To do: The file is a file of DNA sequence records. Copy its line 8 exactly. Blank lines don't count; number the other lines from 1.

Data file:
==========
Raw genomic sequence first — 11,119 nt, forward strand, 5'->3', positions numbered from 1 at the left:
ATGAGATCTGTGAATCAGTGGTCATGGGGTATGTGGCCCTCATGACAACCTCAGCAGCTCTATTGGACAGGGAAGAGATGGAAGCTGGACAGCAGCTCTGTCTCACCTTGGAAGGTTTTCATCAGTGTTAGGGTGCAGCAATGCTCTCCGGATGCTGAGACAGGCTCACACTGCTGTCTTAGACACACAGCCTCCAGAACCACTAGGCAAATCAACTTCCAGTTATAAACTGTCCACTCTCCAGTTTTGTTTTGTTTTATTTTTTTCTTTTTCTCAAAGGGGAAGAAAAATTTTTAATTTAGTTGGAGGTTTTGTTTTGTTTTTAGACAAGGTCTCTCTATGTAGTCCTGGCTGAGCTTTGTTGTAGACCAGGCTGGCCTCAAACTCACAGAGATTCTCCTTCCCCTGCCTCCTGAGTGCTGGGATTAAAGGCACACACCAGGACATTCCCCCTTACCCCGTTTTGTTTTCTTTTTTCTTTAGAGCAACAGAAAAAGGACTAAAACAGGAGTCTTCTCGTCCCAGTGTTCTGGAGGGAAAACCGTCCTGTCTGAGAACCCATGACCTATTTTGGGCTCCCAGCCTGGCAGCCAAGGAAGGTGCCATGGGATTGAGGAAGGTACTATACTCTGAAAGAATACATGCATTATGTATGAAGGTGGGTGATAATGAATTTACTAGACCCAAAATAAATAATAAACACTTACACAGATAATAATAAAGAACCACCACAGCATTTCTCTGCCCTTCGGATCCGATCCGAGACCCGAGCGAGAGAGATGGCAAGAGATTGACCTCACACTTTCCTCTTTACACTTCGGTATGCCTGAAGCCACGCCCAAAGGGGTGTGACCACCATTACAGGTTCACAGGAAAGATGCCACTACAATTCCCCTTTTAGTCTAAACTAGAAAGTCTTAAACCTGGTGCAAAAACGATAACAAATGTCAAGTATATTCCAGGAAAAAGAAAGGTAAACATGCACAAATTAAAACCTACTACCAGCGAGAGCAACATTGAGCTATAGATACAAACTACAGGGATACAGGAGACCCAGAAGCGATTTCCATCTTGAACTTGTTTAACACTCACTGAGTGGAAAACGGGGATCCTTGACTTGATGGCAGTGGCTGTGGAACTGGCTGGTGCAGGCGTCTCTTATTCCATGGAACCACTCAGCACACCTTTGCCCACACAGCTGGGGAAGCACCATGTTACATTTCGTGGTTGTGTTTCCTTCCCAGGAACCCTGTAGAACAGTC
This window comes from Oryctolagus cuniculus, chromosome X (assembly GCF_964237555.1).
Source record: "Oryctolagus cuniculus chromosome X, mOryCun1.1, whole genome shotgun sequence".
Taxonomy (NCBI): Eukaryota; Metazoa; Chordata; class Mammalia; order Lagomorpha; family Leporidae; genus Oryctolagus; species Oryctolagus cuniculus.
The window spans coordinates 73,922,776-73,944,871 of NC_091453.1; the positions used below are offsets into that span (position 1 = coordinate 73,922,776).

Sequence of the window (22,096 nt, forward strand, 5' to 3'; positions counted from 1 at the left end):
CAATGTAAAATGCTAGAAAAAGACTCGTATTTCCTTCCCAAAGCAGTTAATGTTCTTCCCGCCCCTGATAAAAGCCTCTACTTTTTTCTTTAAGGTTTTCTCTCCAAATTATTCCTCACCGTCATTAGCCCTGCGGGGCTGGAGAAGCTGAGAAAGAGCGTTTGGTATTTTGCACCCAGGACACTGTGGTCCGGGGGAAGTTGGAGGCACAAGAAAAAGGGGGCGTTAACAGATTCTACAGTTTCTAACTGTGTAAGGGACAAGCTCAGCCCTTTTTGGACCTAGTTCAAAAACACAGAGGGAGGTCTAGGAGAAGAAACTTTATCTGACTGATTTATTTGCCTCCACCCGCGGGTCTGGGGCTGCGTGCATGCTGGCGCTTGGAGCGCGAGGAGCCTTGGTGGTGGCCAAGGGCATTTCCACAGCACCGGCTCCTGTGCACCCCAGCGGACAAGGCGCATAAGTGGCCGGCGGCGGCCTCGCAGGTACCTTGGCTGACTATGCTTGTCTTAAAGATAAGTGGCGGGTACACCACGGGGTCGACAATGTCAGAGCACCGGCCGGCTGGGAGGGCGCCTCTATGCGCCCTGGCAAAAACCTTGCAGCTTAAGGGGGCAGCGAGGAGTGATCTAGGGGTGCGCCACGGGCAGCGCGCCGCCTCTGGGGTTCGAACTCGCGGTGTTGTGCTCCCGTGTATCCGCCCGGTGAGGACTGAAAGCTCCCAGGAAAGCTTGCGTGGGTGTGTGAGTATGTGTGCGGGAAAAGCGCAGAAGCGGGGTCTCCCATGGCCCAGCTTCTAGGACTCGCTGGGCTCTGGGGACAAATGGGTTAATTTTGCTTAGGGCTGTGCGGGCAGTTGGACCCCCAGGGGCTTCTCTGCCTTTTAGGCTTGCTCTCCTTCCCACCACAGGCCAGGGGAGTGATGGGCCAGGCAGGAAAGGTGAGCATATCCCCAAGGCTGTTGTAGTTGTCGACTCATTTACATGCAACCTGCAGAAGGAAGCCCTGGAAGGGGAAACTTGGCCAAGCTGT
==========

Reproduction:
CAATGTAAAATGCTAGAAAAAGACTCGTATTTCCTTCCCAAAGCAGTTAATGTTCTTCCCGCCCCTGATAAAAGCCTCTACTTTTTTCTTTAAGGTTTTCTCTCCAAATTATTCCTCACCGTCATTAGCCCTGCGGGGCTGGAGAAGCTGAGAAAGAGCGTTTGGTATTTTGCACCCAGGACACTGTGGTCCGGGGGAAGTTGGAGGCACAAGAAAAAGGGGGCGTTAACAGATTCTACAGTTTCTAACTGTGTAAGGGACAAGCTCAGCCCTTTTTGGACCTAGTTCAAAAACACAGAGGGAGGTCTAGGAGAAGAAACTTTATCTGACTGATTTATTTGCCTCCACCCGCGGGTCTGGGGCTGCGTGCATGCTGGCGCTTGGAGCGCGAGGAGCCTTGGTGGTGGCCAAGGGCATTTCCACAGCACCGGCTCCTGTGCACCCCAGCGGACAAGGCGCATAAGTGGCCGGCGGCGGCCTCGCAGGTACCTTGGCTGACTATGCTTGTCTTAAAGATAAGTGGCGGGTACACCACGGGGTCGACAATGTCAGAGCACCGGCCGGCTGGGAGGGCGCCTCTATGCGCCCTGGCAAAAACCTTGCAGCTTAAGGGGGCAGCGAGGAGTGATCTAGGGGTGCGCCACGGGCAGCGCGCCGCCTCTGGGGTTCGAACTCGCGGTGTTGTGCTCCCGTGTATCCGCCCGGTGAGGACTGAAAGCTCCCAGGAAAGCTTGCGTGGGTGTGTGAGTATGTGTGCGGGAAAAGCGCAGAAGCGGGGTCTCCCATGGCCCAGCTTCTAGGACTCGCTGGGCTCTGGGGACAAATGGGTTAATTTTGCTTAGGGCTGTGCGGGCAGTTGGACCCCCAGGGGCTTCTCTGCCTTTTAGGCTTGCTCTCCTTCCCACCACAGGCCAGGGGAGTGATGGGCCAGGCAGGAAAGGTGAGCATATCCCCAAGGCTGTTGTAGTTGTCGACTCATTTACATGCAACCTGCAGAAGGAAGCCCTGGAAGGGGAAACTTGGCCAAGCTGT